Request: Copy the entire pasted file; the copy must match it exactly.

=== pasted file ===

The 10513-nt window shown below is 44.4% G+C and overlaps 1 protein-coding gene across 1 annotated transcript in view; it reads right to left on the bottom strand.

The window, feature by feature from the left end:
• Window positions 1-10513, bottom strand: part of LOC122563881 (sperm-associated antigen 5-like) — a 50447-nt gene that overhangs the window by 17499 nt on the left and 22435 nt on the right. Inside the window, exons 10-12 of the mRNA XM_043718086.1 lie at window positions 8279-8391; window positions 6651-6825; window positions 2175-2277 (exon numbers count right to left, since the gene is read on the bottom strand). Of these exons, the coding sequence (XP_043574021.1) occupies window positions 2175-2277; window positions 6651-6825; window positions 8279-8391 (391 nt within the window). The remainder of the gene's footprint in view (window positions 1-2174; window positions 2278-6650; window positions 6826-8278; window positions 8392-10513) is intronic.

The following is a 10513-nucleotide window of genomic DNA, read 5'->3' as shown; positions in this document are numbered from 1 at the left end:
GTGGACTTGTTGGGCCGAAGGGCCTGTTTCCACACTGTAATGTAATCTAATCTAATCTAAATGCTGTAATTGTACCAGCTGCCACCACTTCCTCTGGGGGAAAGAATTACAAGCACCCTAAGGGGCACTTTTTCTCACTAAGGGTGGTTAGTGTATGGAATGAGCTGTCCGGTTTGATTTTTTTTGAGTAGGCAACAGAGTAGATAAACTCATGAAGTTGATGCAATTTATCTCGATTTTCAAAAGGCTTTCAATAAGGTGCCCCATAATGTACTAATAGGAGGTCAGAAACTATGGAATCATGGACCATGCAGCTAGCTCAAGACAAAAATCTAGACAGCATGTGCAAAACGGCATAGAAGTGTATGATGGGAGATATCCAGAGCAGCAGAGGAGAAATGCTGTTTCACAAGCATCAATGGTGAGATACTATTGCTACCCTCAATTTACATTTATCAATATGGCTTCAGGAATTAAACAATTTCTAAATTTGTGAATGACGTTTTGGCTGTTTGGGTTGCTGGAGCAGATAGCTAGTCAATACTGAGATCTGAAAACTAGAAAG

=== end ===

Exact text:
The 10513-nt window shown below is 44.4% G+C and overlaps 1 protein-coding gene across 1 annotated transcript in view; it reads right to left on the bottom strand.

The window, feature by feature from the left end:
• Window positions 1-10513, bottom strand: part of LOC122563881 (sperm-associated antigen 5-like) — a 50447-nt gene that overhangs the window by 17499 nt on the left and 22435 nt on the right. Inside the window, exons 10-12 of the mRNA XM_043718086.1 lie at window positions 8279-8391; window positions 6651-6825; window positions 2175-2277 (exon numbers count right to left, since the gene is read on the bottom strand). Of these exons, the coding sequence (XP_043574021.1) occupies window positions 2175-2277; window positions 6651-6825; window positions 8279-8391 (391 nt within the window). The remainder of the gene's footprint in view (window positions 1-2174; window positions 2278-6650; window positions 6826-8278; window positions 8392-10513) is intronic.

The following is a 10513-nucleotide window of genomic DNA, read 5'->3' as shown; positions in this document are numbered from 1 at the left end:
GTGGACTTGTTGGGCCGAAGGGCCTGTTTCCACACTGTAATGTAATCTAATCTAATCTAAATGCTGTAATTGTACCAGCTGCCACCACTTCCTCTGGGGGAAAGAATTACAAGCACCCTAAGGGGCACTTTTTCTCACTAAGGGTGGTTAGTGTATGGAATGAGCTGTCCGGTTTGATTTTTTTTGAGTAGGCAACAGAGTAGATAAACTCATGAAGTTGATGCAATTTATCTCGATTTTCAAAAGGCTTTCAATAAGGTGCCCCATAATGTACTAATAGGAGGTCAGAAACTATGGAATCATGGACCATGCAGCTAGCTCAAGACAAAAATCTAGACAGCATGTGCAAAACGGCATAGAAGTGTATGATGGGAGATATCCAGAGCAGCAGAGGAGAAATGCTGTTTCACAAGCATCAATGGTGAGATACTATTGCTACCCTCAATTTACATTTATCAATATGGCTTCAGGAATTAAACAATTTCTAAATTTGTGAATGACGTTTTGGCTGTTTGGGTTGCTGGAGCAGATAGCTAGTCAATACTGAGATCTGAAAACTAGAAAG